But perhaps the most noticeable gap in the lineup now: large iMacs. Right now Apple offers a 24“ iMac that offers the M1 chip. But previously the iMac went as big as 27 inches, and for a time Apple even offered an iMac Pro that was their most powerful Mac for awhile. But for now at least, bigger and more powerful iMacs are absent from the lineup. Sure, you can buy a Mac Studio plus a 27” display, but in that case you’re looking at spending over 3 grand, whereas a 27" iMac could be had for under two grand in the past.
And these gaps are kind of unfortunate, because Apple has this processor architecture that scales beautifully from the tiniest Mac to some of the most powerful Macs available, and it would be simple to offer a variety of models to cover everyone’s needs.
I don’t think this gap is going to exist forever. Apple’s almost certainly making a bigger and more powerful iMac. I’m sure new models of Mac Mini will come out, and I also wouldn’t be surprised to see new Airs coming soon with the ability to have more than a max of 16 gigabytes of memory.
A year or two from now, I suspect the Mac lineup is going to have a steady progression from small and inexpensive to big and powerful, with plenty of options in between to accommodate every user.
The Apple Studio Display
I was so excited to see Apple enter the display market again in 2019 with their own display, until I realized that the display clearly wasn’t made with me in mind.
Since then, the rumor mill has been persistently stating that more consumer-grade Apple displays were coming, and I kept hoping we’d see something that offered the size and resolution of that beautiful 32" Pro Display XDR, but without the super expensive fancy features like the XDR support, and that included fancy things like a webcam (allegedly Apple didn’t put on in the Pro Display XDR because a lot of editing rooms don’t permit displays with cameras and that was a market they were targeting).
I’ve been sitting pretty with a pair of LG Ultrafine 5K displays for awhile now, but I’ve long been hoping to step up to something with more screen real estate. Apple’s new Studio Displays look really nice, but they are still the same resolution and size that has been available since the Retina iMac came out back in 2014.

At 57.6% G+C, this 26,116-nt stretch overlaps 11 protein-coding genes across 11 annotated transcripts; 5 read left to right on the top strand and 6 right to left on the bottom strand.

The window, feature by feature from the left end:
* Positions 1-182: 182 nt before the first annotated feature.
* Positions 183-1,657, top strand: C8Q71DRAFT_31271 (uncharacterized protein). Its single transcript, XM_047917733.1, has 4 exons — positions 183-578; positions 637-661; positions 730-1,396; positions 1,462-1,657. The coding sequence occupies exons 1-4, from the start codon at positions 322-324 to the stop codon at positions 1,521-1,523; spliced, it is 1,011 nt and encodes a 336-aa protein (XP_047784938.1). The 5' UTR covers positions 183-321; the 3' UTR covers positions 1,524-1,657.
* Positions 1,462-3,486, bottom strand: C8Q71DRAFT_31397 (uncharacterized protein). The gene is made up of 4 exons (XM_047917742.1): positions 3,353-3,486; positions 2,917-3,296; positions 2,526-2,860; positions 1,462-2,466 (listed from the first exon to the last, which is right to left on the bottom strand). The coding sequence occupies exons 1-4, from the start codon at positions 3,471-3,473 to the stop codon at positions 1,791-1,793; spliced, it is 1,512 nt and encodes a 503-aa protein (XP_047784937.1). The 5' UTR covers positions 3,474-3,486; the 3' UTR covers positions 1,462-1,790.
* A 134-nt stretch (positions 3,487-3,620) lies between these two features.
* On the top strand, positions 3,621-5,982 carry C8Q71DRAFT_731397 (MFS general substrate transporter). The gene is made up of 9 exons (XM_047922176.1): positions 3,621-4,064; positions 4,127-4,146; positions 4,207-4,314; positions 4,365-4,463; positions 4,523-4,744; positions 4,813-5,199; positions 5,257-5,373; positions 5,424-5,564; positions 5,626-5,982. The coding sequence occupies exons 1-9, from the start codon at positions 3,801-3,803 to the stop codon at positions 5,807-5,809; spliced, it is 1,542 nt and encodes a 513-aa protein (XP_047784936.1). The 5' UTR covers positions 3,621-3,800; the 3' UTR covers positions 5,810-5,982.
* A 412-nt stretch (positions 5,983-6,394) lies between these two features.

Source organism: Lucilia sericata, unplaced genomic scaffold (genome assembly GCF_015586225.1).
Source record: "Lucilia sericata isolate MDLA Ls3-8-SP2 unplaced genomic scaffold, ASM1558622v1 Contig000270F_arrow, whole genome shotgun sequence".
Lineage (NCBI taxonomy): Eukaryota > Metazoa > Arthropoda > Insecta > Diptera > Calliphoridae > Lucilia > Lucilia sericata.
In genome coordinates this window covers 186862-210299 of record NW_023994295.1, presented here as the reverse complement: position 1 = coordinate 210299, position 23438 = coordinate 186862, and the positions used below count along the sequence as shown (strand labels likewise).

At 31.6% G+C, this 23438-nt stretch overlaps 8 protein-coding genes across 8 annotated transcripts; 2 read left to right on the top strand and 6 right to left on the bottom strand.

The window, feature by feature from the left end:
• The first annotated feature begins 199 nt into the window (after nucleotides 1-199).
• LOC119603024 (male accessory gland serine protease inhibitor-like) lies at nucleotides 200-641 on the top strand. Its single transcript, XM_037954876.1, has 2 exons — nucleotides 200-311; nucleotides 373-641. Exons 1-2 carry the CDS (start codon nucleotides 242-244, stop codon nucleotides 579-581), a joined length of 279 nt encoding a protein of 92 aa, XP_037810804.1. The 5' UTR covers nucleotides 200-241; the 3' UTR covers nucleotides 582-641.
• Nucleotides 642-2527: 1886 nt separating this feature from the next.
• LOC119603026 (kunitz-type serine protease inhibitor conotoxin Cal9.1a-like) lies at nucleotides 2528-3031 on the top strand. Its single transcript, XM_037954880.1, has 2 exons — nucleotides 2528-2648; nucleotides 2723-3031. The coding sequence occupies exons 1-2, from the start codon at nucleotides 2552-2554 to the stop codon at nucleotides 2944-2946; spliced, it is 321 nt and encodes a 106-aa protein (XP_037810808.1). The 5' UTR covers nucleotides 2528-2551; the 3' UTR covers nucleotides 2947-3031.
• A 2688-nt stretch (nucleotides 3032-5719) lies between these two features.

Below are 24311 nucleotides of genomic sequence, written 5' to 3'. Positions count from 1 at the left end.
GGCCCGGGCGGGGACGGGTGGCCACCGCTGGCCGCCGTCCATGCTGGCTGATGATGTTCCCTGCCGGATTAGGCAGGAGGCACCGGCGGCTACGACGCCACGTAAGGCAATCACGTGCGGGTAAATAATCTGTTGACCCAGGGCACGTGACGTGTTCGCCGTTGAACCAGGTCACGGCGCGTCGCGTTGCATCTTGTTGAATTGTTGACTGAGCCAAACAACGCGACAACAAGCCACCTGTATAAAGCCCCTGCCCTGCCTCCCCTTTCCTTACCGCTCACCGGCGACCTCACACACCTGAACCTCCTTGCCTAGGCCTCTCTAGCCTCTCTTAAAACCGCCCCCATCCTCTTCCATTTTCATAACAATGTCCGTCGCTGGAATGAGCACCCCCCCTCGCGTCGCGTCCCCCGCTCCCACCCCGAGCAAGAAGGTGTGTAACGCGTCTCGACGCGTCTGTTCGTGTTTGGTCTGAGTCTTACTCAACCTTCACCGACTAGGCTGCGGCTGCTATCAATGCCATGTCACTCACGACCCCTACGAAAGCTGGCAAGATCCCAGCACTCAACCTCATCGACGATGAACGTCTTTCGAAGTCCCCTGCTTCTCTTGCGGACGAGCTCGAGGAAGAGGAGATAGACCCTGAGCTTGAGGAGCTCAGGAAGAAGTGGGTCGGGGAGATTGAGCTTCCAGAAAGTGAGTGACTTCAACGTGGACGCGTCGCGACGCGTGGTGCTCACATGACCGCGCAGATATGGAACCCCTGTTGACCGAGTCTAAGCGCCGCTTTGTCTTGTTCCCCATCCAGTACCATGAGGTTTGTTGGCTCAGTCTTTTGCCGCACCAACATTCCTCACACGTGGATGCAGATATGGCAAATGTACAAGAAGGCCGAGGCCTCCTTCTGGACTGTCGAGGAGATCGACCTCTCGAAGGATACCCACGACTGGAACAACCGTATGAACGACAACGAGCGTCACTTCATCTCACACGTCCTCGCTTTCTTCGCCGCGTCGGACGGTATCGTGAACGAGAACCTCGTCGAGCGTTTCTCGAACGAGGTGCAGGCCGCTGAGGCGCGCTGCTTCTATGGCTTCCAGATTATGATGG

Others complained on Twitter at a lack of things like ProMotion. I think ProMotion is great and I’ve been excited to see all Apple products get it since the iPad Pro added it, but I’m not sure ProMotion would necessarily even be feasible on a 5K display; the bandwidth needs would exceed what you could send over the Thunderbolt cable.
Apple’s approach to monitors in the last decade has stood out from the rest of the industry. Apple started putting Retina displays in Macs back in 2012 (and they put Retina resolution in a massive 27" display in 2014!) while the rest of the PC industry kind of just sticks it out with displays that are no bigger than 4K, mostly because gamers don’t want the extra resolution (it’s harder for their graphics cards to push that many pixels), and because most business customers just want to buy whatever’s cheapest that they can slap on people’s desks. This is largely why the LG Ultrafine displays have been virtually the only option for Mac users who wanted big external Retina-resolution displays. Apple tried to gently bow out of the monitor business in 2016 when they started making laptops with Thunderbolt 3 ports, but the industry didn’t follow with a plethora of high quality options. I’m really glad to see Apple own its own destiny again and make a display beautiful enough to go on my desk with my Mac.
I really was hoping to see Apple make something bigger and higher-res. I would have loved a 6K Studio display that was identical to the 27" Studio Display but just added a few extra inches, and I’d have been willing to part with a few grand to buy one (and let’s be realistic, probably two). I’ll continue to hold out hope.
I’m really delighted at all the new things announced today, but I am bummed that none of them quite match up with things I was hoping to be able to give Apple money for.
The transition to Apple Silicon has been really enjoyable to watch, and I continue to be happy that I’m watching it from a really powerful Mac Pro that has plenty of headroom before I’m going to be worried about it.